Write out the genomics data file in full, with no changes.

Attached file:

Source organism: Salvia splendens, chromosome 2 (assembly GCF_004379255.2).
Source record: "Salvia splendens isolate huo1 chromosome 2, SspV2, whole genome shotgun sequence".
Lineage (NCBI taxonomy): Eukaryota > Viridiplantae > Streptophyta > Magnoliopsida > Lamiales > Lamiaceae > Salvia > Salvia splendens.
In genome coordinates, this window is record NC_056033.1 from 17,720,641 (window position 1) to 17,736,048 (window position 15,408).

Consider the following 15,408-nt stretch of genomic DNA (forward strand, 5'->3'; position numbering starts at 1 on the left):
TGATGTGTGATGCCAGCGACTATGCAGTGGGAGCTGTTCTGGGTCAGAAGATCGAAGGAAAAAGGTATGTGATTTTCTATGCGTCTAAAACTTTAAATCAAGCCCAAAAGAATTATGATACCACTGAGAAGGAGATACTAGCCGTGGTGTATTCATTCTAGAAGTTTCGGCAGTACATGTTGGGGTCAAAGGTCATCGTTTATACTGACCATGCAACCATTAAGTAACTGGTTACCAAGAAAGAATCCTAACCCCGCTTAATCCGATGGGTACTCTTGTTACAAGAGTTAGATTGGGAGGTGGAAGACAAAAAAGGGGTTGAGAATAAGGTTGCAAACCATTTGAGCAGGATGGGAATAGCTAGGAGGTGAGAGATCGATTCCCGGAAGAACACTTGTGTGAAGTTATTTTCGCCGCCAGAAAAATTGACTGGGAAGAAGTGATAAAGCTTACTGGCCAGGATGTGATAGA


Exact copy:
Source organism: Salvia splendens, chromosome 2 (assembly GCF_004379255.2).
Source record: "Salvia splendens isolate huo1 chromosome 2, SspV2, whole genome shotgun sequence".
Lineage (NCBI taxonomy): Eukaryota > Viridiplantae > Streptophyta > Magnoliopsida > Lamiales > Lamiaceae > Salvia > Salvia splendens.
In genome coordinates, this window is record NC_056033.1 from 17,720,641 (window position 1) to 17,736,048 (window position 15,408).

Consider the following 15,408-nt stretch of genomic DNA (forward strand, 5'->3'; position numbering starts at 1 on the left):
TGATGTGTGATGCCAGCGACTATGCAGTGGGAGCTGTTCTGGGTCAGAAGATCGAAGGAAAAAGGTATGTGATTTTCTATGCGTCTAAAACTTTAAATCAAGCCCAAAAGAATTATGATACCACTGAGAAGGAGATACTAGCCGTGGTGTATTCATTCTAGAAGTTTCGGCAGTACATGTTGGGGTCAAAGGTCATCGTTTATACTGACCATGCAACCATTAAGTAACTGGTTACCAAGAAAGAATCCTAACCCCGCTTAATCCGATGGGTACTCTTGTTACAAGAGTTAGATTGGGAGGTGGAAGACAAAAAAGGGGTTGAGAATAAGGTTGCAAACCATTTGAGCAGGATGGGAATAGCTAGGAGGTGAGAGATCGATTCCCGGAAGAACACTTGTGTGAAGTTATTTTCGCCGCCAGAAAAATTGACTGGGAAGAAGTGATAAAGCTTACTGGCCAGGATGTGATAGA